Metropolis Forums

July 21st, 4:00PM–5:00PM EDT

The Pandemic is a Portal: Inclusivity

Crises like COVID-19 reveal both challenges and opportunities for marginalized groups. People with disabilities and senior citizens now have to navigate new health risks in the spaces where they live and work, yet the spread of remote working might also open new possibilities for them. How can architects and designers make sure to include the concerns of people of all ages and abilities, as we plan for the future?

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The Pandemic is a Portal: Inclusivity



773.avinash Rajagopal Headshot Credit Nicholas Calcott

Avi Rajagopal

Editor in Chief

Avinash Rajagopal is the editor-in-chief of Metropolis magazine. He is an expert on product and interior design in the digital age, as a historian of contemporary design as well as a frequent speaker at key industry events. He is the author of Hacking Design (Cooper Hewitt, Smithsonian Design Museum, 2013). and has contributed to numerous volumes on architecture and design, including Adhocracy (Istanbul Design Biennial, 2012), Making Africa (Vitra Design Museum, 2015) and Atlas of Furniture Design (Vitra Design Museum, forthcoming). He has lectured on design history and writing at the School of Visual Arts, New York; the University of Texas at Austin; and the National Institute of Design, India.


Bess Williamson

Bess Williamson

Associate Professor

Bess Williamson is a historian of design and material culture with a particular interest in social and political concerns in design, including environmental, labor, justice, and rights issues as they shape and are shaped by spaces and things. Her book Accessible America: A History of Disability and Design traces the history of design responses to disability rights from 1945 to recent times. This project shows how the concept of “access” emerged as a value in design in this period, with consequences for the everyday lives of disabled people as well as for discourses around civil rights and design’s role in society. Earlier versions of this work appeared in Winterthur Portfolio (“Getting a Grip: Disability and American Industrial Design of the Late Twentieth Century”) and American Studies (“Electric Moms and Quad Drivers: People with Disabilities Buying, Making, and Using Technology in Postwar America”). “Electric Moms” was also excerpted in Disability, Space, Architecture: A Reader, edited by Jos Boys (Routledge, 2017).

She is Associate Professor of Art History, Theory, and Criticism at the School of the Art Institute of Chicago, where she teaches a range of design history courses, from introductory surveys of modern design history to graduate seminars on issues in design and politics, material culture/”thing” theories, and disability studies in art/design. She is currently the Graduate Program Director in the Art History department, and her classes contribute to a Design History track within the MA in Modern/Contemporary Art History.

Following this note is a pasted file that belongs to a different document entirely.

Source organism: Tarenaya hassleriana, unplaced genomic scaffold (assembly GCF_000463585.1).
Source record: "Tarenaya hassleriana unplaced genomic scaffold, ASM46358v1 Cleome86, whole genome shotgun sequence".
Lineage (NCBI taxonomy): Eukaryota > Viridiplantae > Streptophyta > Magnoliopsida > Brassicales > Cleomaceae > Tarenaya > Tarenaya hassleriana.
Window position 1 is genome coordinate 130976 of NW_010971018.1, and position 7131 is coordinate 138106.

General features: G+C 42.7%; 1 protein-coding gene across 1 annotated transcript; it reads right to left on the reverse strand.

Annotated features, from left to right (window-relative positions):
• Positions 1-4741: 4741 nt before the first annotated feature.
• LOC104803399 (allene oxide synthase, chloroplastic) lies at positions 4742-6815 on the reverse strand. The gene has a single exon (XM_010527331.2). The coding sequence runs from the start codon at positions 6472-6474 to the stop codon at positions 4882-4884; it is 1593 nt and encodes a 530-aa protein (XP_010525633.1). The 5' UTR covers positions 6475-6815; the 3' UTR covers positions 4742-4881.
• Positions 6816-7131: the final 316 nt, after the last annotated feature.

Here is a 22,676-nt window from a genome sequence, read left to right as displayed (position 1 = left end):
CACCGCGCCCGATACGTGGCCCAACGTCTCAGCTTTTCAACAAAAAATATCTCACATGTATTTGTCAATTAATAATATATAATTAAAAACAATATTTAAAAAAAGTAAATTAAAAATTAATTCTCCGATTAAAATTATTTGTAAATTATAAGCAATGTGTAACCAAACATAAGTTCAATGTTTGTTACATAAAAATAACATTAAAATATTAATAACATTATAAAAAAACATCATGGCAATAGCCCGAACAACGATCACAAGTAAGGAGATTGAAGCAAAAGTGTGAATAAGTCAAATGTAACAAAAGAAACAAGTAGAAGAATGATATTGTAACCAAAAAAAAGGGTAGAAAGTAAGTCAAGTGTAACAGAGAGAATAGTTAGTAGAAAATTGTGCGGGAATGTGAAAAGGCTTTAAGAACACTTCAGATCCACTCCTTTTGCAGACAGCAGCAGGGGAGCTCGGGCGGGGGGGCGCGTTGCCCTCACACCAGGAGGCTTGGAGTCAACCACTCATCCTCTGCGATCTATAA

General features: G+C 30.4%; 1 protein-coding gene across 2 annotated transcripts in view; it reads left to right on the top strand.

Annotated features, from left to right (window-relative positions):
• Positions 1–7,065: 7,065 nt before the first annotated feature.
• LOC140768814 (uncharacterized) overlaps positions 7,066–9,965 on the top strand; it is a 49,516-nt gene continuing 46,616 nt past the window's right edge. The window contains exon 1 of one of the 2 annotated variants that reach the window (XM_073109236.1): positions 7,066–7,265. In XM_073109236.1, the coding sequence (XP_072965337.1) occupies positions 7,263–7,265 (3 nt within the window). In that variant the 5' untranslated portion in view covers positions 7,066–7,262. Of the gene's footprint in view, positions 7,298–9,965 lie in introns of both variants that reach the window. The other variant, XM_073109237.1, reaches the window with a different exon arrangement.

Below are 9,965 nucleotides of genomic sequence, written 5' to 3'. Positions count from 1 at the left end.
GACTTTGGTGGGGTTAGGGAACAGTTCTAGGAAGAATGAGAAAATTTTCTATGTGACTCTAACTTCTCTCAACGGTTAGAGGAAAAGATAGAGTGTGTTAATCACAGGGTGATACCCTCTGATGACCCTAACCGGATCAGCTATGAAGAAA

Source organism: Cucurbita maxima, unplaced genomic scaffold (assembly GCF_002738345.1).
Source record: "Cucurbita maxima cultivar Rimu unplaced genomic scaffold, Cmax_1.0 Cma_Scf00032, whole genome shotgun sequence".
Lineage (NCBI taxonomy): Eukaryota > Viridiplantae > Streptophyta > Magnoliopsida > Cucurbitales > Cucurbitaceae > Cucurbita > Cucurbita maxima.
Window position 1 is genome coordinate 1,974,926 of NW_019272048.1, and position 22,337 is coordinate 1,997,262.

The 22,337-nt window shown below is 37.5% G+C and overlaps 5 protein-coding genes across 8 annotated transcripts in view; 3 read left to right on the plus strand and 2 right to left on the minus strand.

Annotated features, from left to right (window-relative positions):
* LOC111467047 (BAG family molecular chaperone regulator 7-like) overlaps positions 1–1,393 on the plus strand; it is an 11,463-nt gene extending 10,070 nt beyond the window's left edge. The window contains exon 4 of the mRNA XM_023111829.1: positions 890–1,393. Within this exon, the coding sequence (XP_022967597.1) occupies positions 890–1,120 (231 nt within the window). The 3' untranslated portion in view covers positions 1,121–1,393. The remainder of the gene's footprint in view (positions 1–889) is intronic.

Karen Braitmayer

Karen Braitmayer

Founder and Managing Principal

Karen Braitmayer, FAIA is the founder and managing principal of Studio Pacifica, an accessibility consulting firm in Seattle. She and her team provide consulting services to local governments, school districts, architects, engineers, companies and individuals concerned with complying with Federal laws and State codes, as well as simply creating spaces that work for the unique needs of individual users. Karen also leads presentations and workshops around the country to further educate professionals about codes, standards, and inclusion.

Early in her career, it occurred to Karen that as an architect and a wheelchair user, it was possible for her to make a unique contribution to the field. Her professional focus on accessibility and her advocacy efforts for inclusion have certainly done that!

As a registered architect, Karen was admitted to the prestigious College of Fellows by the American Institute of Architects (AIA). In 2010 she was appointed by President Barack Obama to the United States Access Board, a policy position that she still holds today. Most recently she was awarded the 2019 Whitney M. Young Jr. award by the American Institute of Architects in recognition of her leadership in civil rights for people with disabilities, social sustainability, public policy and universal design. Karen is also an active volunteer and non-profit board member.

Vanna Whitney

Vanna Whitney

Associate Principal

Vanna Whitney, AIA, CGBP, is an Associate Principal at Leddy Maytum Stacy Architects, the 2017 AIA Architecture Firm Award winner. For more than 20 years, Vanna has focused her career on underserved communities and environmental and social sustainability. Her work has included four projects in the San Francisco Bay Area that provide varying amounts of permanent supportive housing for people experiencing homelessness, as well as many more projects serving low-income families. Vanna’s projects have received local and national design awards and have been recognized by local and national organizations including the American Institute of Architects, the Urban Land Institute, San Francisco Business Times, and Builder Magazine. One of Vanna’s projects, the Rene Cazenave Apartments which provides housing for the formerly homeless in San Francisco, was selected as an AIA COTE Top Ten Green Project in the U.S. for 2016. She is also on the board of East Bay Housing Organizations, a non-profit advocating for an economically and racially just world where housing is a human right and everyone, particularly low-income people and people of color, has access to a range of affordable, healthy, and stable homes.